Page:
Under the principles, the distance covered by an object in motion bears a proportional relationship with the square of time taken by the object to cover that distance. The constant of proportionality is the gravitational acceleration with the value 9.8 ms-2 under assumption of negligible resistance to the motion. This means that any freely falling object should move with an acceleration of 9.8 meters per second regardless of the nature of the falling object (Serway and Jewett, p. 56, 57). The concept of acceleration on free falling objects corresponds to Newton’s equation of motion with the acceleration as the force that acts on the falling object to determine its velocity at a given time. Two Newton’s equations of motion can then be used to relate initial velocity, final velocity, distance covered, time, and acceleration. The equations are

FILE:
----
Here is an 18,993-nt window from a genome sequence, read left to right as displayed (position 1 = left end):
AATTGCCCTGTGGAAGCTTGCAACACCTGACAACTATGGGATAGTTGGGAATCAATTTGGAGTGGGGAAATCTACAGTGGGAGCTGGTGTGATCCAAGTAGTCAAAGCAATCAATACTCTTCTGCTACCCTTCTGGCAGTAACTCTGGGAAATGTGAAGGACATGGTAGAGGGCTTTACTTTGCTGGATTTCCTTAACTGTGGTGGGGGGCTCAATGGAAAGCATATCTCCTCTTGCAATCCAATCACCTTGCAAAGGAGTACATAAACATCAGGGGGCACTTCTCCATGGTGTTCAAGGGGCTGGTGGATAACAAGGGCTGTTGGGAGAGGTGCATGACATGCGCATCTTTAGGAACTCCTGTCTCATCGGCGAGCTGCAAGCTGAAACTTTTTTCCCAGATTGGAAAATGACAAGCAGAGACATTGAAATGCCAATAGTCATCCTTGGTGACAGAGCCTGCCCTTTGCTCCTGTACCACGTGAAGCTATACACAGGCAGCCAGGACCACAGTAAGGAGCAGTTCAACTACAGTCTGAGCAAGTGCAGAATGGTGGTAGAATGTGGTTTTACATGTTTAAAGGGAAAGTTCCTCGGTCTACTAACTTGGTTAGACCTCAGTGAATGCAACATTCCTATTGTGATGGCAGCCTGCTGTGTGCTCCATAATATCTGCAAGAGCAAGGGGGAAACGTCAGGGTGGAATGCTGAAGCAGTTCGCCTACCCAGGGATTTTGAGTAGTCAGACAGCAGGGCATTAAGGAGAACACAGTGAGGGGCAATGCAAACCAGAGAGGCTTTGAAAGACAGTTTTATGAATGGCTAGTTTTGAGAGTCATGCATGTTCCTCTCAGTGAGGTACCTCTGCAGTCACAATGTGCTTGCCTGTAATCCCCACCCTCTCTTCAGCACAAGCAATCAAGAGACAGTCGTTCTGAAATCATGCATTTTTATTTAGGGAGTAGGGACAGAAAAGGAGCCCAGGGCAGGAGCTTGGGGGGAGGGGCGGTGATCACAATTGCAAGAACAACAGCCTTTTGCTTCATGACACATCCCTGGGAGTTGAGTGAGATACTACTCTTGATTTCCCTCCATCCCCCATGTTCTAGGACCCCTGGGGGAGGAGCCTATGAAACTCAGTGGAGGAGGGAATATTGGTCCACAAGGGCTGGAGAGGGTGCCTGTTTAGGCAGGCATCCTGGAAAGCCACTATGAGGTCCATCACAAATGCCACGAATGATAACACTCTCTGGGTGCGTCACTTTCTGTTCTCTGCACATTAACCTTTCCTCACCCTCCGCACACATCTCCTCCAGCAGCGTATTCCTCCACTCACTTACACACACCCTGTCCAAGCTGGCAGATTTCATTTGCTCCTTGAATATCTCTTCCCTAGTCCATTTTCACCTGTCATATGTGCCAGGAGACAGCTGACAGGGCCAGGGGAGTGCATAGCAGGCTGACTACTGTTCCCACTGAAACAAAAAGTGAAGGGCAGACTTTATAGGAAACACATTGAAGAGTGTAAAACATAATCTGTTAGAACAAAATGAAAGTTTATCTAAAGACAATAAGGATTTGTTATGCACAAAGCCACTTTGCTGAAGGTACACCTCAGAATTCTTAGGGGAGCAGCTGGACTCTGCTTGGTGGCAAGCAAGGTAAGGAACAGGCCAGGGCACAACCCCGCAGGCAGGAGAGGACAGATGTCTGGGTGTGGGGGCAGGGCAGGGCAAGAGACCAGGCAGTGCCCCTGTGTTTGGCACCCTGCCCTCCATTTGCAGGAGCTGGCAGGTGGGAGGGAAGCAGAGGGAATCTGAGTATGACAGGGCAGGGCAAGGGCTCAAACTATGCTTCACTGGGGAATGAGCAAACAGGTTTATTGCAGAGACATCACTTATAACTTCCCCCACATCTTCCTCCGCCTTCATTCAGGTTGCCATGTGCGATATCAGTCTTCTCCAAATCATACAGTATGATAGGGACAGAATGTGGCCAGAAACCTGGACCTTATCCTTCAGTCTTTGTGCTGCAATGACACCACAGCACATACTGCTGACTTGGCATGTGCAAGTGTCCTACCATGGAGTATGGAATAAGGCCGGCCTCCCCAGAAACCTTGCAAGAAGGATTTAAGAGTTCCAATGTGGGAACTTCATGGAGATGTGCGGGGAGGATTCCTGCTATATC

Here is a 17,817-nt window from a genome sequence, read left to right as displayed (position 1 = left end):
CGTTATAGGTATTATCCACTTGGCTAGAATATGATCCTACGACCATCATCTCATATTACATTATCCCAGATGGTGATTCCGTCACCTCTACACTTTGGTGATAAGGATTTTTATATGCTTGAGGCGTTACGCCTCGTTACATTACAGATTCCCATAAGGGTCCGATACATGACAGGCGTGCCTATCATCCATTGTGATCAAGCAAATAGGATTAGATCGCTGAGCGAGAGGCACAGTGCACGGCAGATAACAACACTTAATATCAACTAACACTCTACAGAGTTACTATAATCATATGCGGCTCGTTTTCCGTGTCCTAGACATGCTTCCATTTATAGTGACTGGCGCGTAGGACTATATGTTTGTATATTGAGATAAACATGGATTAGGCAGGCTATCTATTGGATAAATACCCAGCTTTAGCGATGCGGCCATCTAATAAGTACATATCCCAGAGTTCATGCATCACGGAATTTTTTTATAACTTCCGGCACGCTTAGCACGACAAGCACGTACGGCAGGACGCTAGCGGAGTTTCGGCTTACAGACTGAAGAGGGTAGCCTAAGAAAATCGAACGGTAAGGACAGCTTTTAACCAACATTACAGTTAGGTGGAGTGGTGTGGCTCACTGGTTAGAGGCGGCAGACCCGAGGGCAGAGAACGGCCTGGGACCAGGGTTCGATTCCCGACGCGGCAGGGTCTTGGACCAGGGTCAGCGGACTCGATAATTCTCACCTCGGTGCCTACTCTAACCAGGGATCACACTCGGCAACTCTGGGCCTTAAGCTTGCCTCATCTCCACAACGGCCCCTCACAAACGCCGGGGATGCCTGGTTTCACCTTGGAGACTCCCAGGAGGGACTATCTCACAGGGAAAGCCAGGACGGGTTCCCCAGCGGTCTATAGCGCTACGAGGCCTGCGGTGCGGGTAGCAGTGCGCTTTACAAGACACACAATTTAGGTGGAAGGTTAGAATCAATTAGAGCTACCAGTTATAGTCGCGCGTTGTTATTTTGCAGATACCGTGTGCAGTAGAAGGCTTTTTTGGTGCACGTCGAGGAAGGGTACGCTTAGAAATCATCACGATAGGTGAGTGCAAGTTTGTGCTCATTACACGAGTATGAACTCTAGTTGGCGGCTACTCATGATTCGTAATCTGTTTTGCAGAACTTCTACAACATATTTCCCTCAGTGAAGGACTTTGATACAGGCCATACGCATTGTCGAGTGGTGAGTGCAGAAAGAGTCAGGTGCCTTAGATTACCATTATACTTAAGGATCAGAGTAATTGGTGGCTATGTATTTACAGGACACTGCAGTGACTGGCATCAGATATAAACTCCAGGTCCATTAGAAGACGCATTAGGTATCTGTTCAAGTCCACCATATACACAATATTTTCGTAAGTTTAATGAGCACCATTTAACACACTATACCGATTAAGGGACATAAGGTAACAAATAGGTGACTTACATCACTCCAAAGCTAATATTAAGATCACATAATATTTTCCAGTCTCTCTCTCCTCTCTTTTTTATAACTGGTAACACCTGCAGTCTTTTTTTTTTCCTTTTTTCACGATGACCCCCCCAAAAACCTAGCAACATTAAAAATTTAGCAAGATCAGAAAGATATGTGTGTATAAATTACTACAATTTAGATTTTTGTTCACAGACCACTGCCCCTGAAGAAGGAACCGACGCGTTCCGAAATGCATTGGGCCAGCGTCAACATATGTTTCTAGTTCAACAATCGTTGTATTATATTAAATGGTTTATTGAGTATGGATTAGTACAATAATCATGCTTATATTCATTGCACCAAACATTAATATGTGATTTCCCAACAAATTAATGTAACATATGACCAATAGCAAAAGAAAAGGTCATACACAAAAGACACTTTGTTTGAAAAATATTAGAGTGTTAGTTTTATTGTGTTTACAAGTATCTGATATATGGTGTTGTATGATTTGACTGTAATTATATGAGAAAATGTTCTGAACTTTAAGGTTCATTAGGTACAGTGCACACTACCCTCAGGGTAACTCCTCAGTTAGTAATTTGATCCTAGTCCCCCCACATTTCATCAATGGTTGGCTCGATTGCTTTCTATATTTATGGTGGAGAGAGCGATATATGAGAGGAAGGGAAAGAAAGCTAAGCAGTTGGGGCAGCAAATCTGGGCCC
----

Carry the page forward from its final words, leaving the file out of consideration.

This paper seeks to investigate free fall. Its core objective is to determine the accelerating force that acts on a freely dropped object from a height, using experimental set up to determine time and corresponding distance covered by a freely falling object.
The experimental procedure involved releasing an object at a height and allowing it to freely fall. The object was clamped at a height and then allowed to fall to the clamp’s base. Measurements were then taken for time and corresponding distance covered along the object’s vertical path. The obtained data was then used to calculate corresponding velocities and the object’s acceleration to the clamp’s base.
The corresponding values of distance and time are used to determine the object’s velocity and acceleration at the different times. The following excel output summarizes the computed values for velocity and acceleration along the object’s free fall.
The calculated acceleration, 10.31 m/s², is slightly above the theoretical value of 9.8 m/s². The